• Join over 1.2 million students every month
  • Accelerate your learning by 29%
  • Unlimited access from just £6.99 per month

Pride and Prejudice by Jane Austen

Extracts from this document...


The opening chapter of Pride and Prejudice by Jane Austen accurately introduces some of the main characters in the novel, and adds a little humour to the introductions. The first sentence, "It is a truth universally acknowledged, that a single man in possession of a large fortune must be in want of a wife", introduces all the single males in the novel that are in search of finding a wife. Almost every single male in the novel is a rich man who is looking for a wife. The Bennet family is then introduced throughout the rest of the chapter. Mrs. Bennet opens up the conversation in the novel by informing Mr. Bennet that Bingley, a rich single male, is coming to their town, Netherfield Park. Mr. Bennet, who does not seem interested in his wife's rant about Bingley, continues to listen to her. When asked if he will go visit Bingley and try to get a head start on getting one of his daughters to marry him, he declines. He doesn't think his visit will give his daughters that upper hand and he does not seem to care about getting them married. His quick witty responses convince Mrs. Bennet that only the women should go see Bingley. These responses show Mr. Bennet's wittiness and Mrs. ...read more.


This couple shows that you should marry someone who feels the same towards you or eventually you will be unhappy. The marriages of the two eldest Bennet daughters were pleasant and appear to be ideal. Jane had longed for Mr. Bingley for quite a while. Bingley was handsome, rich, kind, and well liked. He and Jane shared many conversations and had complimentary personalities. They were pleasantly matched and I believe that they shared a happy life together. Elizabeth and Darcy's marriage was an excellent match. They were equal in intellect, had physical attraction and deep love for one another, financial security, romance, and friendship. They are the two I believe would be most happy in life. Austen wanted the reader to know that marriage should be approached as a package deal - a package of love, financial stability, physical attraction, and happiness. The characters in Jane Austen's Pride and Prejudice are not all miserable by the end of the novel. Happy marriages in Austen's novels do occur. The right people eventually come together, for example, Elizabeth and Darcy, the hero and heroine. The development of the relationship between Elizabeth and Darcy is the most important proof of the whole overall theme of compromise. This relationship took work, it did not just occur. Elizabeth has to learn to control her prejudices. ...read more.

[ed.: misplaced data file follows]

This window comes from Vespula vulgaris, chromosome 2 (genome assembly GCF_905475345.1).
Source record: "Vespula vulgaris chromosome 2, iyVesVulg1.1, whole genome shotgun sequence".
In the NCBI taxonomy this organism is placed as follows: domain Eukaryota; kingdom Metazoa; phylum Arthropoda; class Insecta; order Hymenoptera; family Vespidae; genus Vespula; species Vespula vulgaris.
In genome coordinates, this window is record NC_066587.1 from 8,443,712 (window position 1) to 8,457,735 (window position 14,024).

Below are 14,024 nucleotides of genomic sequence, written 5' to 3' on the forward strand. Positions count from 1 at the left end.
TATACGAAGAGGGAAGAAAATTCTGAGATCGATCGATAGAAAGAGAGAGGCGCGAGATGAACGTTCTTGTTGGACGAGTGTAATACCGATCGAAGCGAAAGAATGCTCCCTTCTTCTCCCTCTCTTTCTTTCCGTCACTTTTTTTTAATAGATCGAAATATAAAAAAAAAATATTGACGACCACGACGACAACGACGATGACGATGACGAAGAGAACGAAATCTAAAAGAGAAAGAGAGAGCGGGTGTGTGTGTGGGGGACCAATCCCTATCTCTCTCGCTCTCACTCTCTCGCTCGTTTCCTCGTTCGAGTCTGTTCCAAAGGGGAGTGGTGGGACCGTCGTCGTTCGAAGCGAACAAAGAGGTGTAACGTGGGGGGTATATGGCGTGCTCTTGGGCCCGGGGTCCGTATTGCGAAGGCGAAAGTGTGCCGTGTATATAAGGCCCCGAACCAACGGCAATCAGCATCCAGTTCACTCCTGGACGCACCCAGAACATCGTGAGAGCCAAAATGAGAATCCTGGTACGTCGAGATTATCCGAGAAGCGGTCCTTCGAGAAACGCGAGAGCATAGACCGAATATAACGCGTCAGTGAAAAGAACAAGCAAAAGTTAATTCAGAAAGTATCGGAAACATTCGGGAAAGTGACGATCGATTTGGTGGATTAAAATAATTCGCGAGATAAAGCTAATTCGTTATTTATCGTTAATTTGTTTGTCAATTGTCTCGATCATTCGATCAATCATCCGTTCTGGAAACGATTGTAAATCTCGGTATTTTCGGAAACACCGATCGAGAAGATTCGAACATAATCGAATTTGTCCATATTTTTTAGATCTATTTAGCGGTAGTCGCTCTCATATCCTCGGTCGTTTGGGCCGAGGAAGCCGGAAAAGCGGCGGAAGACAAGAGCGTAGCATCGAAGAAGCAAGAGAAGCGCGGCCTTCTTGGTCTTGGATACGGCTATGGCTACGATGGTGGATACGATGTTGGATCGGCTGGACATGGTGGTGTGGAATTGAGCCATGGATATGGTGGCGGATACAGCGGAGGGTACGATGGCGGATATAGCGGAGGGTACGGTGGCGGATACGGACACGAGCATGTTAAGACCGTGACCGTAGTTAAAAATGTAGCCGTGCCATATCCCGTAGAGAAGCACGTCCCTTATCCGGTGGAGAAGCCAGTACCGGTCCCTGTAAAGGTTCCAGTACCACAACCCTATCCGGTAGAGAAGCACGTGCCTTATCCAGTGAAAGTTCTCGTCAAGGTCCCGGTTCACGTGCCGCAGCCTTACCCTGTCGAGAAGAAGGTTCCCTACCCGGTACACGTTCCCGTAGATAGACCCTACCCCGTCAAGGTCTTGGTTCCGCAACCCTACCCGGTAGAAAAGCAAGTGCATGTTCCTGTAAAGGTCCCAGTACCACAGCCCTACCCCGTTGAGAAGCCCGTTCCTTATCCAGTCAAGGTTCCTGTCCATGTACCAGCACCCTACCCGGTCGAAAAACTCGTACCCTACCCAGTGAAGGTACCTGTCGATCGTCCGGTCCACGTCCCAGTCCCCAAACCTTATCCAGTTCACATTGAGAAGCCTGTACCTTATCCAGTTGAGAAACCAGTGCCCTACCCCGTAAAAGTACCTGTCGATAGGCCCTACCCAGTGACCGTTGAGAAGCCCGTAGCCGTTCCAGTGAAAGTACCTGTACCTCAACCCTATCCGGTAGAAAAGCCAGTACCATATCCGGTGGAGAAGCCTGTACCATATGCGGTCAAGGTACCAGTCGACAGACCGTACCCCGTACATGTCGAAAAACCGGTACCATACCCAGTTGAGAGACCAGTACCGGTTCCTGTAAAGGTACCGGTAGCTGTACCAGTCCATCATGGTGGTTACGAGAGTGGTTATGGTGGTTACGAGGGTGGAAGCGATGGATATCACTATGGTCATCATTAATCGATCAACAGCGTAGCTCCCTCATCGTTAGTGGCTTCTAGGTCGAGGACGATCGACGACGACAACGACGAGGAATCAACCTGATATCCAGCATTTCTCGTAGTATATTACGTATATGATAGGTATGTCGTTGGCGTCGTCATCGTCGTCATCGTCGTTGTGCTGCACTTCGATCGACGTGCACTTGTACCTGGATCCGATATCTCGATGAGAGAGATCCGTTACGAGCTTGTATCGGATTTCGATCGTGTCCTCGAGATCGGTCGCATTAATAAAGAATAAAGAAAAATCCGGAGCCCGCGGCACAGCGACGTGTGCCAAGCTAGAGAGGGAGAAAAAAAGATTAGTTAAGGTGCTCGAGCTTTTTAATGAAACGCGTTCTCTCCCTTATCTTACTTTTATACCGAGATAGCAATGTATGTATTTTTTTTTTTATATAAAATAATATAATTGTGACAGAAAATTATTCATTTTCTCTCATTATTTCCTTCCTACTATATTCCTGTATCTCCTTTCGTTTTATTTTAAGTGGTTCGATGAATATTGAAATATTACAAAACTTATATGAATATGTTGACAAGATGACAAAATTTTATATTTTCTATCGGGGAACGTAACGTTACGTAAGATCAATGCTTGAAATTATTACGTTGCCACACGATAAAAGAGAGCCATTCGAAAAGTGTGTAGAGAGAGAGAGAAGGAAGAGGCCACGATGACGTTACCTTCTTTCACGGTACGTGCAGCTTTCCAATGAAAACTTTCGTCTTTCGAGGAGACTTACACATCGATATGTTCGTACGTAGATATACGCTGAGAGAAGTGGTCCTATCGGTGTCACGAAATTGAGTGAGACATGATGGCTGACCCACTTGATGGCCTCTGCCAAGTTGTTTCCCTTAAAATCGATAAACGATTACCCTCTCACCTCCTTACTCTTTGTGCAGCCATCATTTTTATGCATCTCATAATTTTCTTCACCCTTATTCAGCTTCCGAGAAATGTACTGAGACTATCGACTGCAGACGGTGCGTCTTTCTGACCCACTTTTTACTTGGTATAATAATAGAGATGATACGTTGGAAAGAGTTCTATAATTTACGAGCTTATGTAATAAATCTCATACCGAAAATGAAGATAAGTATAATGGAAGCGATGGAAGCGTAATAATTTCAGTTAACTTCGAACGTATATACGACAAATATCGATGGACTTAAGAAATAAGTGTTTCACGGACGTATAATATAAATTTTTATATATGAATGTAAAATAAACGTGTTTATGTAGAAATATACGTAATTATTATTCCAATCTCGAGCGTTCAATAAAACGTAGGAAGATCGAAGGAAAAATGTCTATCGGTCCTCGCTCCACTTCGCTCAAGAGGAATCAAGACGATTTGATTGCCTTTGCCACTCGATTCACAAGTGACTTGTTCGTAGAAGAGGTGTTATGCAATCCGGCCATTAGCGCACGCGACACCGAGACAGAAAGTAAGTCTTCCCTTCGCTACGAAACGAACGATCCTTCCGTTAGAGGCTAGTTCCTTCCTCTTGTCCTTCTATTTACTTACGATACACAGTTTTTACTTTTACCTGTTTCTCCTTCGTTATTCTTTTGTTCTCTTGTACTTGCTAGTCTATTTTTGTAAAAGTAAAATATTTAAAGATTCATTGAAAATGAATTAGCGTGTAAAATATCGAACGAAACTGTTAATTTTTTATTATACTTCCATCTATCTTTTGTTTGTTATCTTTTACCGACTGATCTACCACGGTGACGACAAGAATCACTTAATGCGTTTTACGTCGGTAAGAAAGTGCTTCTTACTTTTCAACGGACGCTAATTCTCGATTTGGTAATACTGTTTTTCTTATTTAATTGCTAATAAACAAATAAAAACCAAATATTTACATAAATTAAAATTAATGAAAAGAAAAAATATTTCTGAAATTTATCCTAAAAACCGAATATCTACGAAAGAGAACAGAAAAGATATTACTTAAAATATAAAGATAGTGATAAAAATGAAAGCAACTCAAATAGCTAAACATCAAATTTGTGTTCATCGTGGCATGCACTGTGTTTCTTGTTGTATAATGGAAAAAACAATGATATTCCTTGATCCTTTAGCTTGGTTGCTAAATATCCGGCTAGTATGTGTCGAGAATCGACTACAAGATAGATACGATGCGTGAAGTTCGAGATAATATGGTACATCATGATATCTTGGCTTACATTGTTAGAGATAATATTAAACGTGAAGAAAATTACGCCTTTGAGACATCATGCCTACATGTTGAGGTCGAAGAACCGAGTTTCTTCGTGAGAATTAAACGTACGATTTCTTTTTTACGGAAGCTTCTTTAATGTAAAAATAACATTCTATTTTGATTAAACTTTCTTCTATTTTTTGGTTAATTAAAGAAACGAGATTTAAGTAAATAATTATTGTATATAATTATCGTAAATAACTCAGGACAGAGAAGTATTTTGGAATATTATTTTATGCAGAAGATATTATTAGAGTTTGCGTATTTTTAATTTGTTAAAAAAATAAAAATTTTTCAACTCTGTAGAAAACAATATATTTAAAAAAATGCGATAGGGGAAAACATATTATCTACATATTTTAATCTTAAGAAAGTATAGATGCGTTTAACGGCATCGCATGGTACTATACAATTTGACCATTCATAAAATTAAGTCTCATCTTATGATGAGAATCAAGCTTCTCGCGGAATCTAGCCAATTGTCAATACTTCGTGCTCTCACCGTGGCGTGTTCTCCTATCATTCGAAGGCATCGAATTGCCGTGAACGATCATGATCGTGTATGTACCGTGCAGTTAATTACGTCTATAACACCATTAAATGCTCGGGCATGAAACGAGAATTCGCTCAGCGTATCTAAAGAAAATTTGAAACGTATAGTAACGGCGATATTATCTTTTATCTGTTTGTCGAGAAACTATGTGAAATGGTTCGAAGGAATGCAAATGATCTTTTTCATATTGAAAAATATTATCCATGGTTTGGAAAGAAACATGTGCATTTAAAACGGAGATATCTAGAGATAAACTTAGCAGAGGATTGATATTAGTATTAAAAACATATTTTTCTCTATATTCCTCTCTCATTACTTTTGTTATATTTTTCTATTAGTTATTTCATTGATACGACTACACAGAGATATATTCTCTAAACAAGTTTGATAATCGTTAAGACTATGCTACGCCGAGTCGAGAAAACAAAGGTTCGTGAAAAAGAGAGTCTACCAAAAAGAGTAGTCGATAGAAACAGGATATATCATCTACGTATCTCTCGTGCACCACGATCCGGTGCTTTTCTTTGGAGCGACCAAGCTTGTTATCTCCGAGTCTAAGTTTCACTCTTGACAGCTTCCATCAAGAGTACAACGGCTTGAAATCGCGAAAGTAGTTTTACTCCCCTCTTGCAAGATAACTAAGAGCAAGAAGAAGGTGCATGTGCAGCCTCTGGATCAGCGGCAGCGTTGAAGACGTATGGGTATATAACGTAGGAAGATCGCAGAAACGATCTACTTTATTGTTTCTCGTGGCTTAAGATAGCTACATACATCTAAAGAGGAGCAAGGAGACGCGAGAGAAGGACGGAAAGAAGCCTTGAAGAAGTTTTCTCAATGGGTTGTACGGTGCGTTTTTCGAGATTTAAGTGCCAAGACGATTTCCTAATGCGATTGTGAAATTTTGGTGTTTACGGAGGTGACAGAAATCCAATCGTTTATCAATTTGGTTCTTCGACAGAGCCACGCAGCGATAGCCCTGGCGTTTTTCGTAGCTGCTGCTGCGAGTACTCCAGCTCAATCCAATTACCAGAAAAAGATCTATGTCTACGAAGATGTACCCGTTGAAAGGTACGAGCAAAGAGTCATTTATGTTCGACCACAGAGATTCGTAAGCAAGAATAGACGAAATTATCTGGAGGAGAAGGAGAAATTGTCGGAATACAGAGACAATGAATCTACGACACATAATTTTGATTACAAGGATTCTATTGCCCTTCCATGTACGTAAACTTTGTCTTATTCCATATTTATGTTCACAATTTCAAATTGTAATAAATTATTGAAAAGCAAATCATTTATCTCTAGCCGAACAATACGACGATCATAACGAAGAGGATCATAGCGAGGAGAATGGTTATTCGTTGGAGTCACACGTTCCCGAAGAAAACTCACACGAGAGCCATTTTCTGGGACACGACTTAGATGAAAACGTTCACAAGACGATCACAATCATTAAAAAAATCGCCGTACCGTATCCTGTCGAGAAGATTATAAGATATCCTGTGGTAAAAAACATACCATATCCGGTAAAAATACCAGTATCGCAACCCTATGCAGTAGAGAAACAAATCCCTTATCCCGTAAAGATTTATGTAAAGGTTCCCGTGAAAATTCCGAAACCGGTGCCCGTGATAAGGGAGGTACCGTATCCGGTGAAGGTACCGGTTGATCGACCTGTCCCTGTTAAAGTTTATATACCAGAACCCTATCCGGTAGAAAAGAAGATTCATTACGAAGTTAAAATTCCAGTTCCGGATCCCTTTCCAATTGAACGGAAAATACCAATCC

As said before, the movement of the novel is towards compromise. Through marriage, Elizabeth and Darcy are making the ultimate compromise. They are both changing a little about themselves, so that their marriage can be successful. Had the novel ended without marriage, then the realizations on both Elizabeth, and Darcy's behalf would have been for nothing. Also, through the novel we see that Jane Austen is using marriage as a way of representing society. An ideal marriage is representative of an ideal society. If people used the same methods as a couple would use to obtain an ideal marriage, then perhaps we would be able to obtain an ideal society. By researching Jane Austen we know that most of the heroes and heroines end up at the end of the story in an ideal marriage. By having Darcy and Elizabeth end the novel engaged in an ideal marriage is a significant detail. Jane Austen, in doing this is suggesting that society would be better if it followed Elizabeth and Darcy's example. By controlling pride and prejudice, and by learning that compromise is sometimes the best way to happiness, society can hope to improve itself. Marriage in the end is the perfect ending, since it is both an affirmation of the values of society as well as a personal fulfilment, which it is for both Elizabeth and Darcy since they improve themselves by being together. ?? ?? ?? ?? By Kerris Smith ...read more.